What sandblasted scorpions can teach aircraft engineers
|February 29, 2012||Posted by News under Biomimicry, News|
This one’s for Gil Dodgen:
In “Not a scratch: Scorpions may have lessons to teach aircraft designers” (February 4, 2012), The Economist reports,
The north African desert scorpion, Androctonus australis, is a hardy creature. Most animals that live in deserts dig burrows to protect themselves from the sand-laden wind. Not Androctonus. It usually toughs things out at the surface. Yet when the sand whips by at speeds that would strip paint away from steel, the scorpion is able to scurry off without apparent damage. Han Zhiwu of Jilin University, in China, and his colleagues wondered why.
So he bought a number of scorpions in Shanghai pet shops.
And had a look at their armour plates. (The stuff some people will do for science … ) Anyway,
The team found that Androctonus armour is covered with dome-shaped granules that are 10 microns high and between 25 and 80 microns across. These, they suspected, were the key to its insouciance in the face of sandstorms.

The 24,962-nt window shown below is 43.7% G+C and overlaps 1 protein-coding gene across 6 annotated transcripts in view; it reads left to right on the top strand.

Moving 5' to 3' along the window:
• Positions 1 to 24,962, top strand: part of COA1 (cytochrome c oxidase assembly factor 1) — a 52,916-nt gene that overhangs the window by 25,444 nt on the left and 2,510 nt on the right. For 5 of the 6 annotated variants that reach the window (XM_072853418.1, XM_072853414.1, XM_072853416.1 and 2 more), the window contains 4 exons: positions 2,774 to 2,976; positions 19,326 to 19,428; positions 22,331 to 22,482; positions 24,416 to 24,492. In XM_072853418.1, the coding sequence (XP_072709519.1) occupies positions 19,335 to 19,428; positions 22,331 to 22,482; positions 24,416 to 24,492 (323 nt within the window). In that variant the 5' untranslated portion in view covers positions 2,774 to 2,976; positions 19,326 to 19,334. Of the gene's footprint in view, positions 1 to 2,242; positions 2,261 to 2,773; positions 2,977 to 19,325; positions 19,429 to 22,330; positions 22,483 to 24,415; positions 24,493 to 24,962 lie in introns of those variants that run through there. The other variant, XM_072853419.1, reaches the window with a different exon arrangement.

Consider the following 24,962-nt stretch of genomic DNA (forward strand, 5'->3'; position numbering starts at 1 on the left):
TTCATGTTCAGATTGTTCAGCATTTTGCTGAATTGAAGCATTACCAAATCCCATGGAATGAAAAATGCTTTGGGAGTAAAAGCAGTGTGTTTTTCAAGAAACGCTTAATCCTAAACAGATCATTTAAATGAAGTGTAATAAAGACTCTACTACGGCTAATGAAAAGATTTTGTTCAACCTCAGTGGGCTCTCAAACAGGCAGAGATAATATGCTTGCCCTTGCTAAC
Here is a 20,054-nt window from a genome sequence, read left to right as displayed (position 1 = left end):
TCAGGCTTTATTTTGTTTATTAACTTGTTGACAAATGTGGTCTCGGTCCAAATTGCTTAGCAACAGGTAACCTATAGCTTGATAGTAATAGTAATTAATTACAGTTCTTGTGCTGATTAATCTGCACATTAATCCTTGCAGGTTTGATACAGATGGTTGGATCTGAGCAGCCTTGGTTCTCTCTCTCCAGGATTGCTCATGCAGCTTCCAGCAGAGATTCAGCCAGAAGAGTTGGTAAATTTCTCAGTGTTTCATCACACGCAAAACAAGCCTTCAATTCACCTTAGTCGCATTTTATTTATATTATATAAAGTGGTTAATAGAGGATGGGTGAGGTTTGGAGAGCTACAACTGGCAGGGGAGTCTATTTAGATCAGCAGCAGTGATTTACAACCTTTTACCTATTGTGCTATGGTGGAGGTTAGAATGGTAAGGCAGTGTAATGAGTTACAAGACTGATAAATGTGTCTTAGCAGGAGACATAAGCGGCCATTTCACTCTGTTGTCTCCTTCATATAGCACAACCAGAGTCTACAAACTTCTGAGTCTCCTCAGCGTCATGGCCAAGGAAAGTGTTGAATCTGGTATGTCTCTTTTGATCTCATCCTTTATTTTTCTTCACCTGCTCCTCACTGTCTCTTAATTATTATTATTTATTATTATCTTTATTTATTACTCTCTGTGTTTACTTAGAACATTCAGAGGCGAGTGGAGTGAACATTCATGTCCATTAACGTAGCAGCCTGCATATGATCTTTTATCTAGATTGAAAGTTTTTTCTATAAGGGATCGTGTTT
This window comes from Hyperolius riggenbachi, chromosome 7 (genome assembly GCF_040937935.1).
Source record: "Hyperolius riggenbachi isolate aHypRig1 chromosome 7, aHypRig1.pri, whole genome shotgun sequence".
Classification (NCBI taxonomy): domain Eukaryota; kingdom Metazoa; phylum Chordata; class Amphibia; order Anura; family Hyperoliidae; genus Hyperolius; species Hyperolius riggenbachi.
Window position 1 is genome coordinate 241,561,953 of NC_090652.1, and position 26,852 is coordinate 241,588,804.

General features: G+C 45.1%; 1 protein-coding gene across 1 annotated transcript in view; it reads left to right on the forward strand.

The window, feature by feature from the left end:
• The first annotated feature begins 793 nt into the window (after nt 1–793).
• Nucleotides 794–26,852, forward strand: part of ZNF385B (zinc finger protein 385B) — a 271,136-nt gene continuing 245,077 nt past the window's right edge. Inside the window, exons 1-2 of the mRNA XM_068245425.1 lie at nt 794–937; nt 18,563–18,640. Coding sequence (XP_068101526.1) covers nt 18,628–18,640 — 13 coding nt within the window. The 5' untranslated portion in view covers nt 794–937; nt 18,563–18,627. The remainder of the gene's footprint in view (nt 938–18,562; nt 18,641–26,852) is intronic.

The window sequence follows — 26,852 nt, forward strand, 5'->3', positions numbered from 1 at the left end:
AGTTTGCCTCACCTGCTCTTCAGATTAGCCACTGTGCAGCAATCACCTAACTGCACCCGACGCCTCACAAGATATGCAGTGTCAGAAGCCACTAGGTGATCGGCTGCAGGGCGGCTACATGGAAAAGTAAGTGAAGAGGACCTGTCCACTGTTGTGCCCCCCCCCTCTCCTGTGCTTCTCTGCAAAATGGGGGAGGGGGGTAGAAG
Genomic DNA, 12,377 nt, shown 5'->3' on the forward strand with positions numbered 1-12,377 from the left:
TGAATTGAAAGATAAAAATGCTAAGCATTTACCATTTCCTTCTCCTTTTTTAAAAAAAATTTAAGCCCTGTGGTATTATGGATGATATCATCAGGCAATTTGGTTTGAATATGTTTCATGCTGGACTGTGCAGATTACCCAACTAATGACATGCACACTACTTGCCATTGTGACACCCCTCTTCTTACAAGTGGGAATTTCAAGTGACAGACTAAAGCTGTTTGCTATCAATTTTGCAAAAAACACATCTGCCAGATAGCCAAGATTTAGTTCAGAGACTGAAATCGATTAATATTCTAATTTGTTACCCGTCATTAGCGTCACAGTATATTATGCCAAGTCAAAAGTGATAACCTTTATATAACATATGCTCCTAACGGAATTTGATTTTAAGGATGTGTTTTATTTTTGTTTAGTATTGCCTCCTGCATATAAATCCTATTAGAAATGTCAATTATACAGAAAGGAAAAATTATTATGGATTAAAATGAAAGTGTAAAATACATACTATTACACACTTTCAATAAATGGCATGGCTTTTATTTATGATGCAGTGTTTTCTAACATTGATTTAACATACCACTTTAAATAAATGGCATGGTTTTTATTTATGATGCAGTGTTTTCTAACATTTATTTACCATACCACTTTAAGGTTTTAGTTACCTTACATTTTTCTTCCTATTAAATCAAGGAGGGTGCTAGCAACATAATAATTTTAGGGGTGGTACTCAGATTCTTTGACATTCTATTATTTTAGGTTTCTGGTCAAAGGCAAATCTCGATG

A computer model suggested that the erosion was reduced to about half this way. Then they tried aiming sand grains at steel in a wind tunnel.
The upshot was that the pattern most resembling scorpion armour—with grooves that were 2mm apart, 5mm wide and 4mm high—proved best able to withstand the assault.
Not as good but still better. Han Zhiwu’s advice for aircraft designers is that the right sort of rough surface may be better, overall, than a smooth surface.
If nature is unintelligently designed, how come it has so much to teach us?
Hat tip: AITSE Newsletter